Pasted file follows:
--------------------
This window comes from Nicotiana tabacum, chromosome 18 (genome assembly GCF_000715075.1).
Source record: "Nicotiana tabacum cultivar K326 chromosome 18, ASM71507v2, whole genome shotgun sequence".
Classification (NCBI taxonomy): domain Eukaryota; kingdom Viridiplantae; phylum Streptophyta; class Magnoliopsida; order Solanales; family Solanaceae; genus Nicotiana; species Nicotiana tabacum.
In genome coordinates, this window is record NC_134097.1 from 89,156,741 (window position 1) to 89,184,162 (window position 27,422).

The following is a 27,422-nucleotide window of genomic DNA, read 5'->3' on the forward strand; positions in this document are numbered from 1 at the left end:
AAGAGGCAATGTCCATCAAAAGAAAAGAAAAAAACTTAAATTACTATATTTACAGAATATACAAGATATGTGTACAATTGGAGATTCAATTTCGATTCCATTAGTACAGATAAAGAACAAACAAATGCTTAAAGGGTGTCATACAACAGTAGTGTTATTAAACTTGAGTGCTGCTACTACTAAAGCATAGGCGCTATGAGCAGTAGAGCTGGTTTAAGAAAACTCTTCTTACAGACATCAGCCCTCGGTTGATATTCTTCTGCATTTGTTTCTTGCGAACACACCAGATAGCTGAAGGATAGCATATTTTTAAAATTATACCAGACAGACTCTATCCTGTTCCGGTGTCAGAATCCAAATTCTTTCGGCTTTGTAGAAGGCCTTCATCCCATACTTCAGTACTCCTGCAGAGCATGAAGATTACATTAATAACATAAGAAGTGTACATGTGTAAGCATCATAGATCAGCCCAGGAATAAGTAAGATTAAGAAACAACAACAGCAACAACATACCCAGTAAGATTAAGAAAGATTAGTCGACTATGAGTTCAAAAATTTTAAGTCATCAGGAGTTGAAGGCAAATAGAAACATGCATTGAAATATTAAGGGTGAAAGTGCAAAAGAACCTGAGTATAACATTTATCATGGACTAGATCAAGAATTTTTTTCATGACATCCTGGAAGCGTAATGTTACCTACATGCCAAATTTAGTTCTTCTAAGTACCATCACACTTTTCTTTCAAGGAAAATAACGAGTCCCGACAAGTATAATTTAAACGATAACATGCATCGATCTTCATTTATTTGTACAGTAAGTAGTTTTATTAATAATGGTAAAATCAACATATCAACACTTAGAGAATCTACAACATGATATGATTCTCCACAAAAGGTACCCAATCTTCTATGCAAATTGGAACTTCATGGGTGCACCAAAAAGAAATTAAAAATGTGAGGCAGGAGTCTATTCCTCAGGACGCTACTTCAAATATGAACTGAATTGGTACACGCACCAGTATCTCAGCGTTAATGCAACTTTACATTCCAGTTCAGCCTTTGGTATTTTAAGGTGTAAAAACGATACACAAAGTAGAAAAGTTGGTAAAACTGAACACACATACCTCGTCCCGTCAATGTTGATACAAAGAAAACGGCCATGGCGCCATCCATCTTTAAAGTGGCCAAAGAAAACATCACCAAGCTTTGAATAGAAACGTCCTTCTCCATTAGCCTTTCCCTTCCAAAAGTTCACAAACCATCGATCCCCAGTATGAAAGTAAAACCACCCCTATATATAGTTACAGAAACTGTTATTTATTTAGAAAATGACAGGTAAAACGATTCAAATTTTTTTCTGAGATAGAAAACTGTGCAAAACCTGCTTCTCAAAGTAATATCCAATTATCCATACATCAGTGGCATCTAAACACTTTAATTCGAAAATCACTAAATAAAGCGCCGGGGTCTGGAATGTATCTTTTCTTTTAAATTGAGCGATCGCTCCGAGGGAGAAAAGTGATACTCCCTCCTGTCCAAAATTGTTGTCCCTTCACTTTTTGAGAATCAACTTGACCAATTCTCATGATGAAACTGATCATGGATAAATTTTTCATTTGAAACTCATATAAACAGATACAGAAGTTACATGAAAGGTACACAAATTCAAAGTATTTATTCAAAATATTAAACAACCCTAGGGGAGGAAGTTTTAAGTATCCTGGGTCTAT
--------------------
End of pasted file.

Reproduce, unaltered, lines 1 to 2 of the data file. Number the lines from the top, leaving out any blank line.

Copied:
This window comes from Nicotiana tabacum, chromosome 18 (genome assembly GCF_000715075.1).
Source record: "Nicotiana tabacum cultivar K326 chromosome 18, ASM71507v2, whole genome shotgun sequence".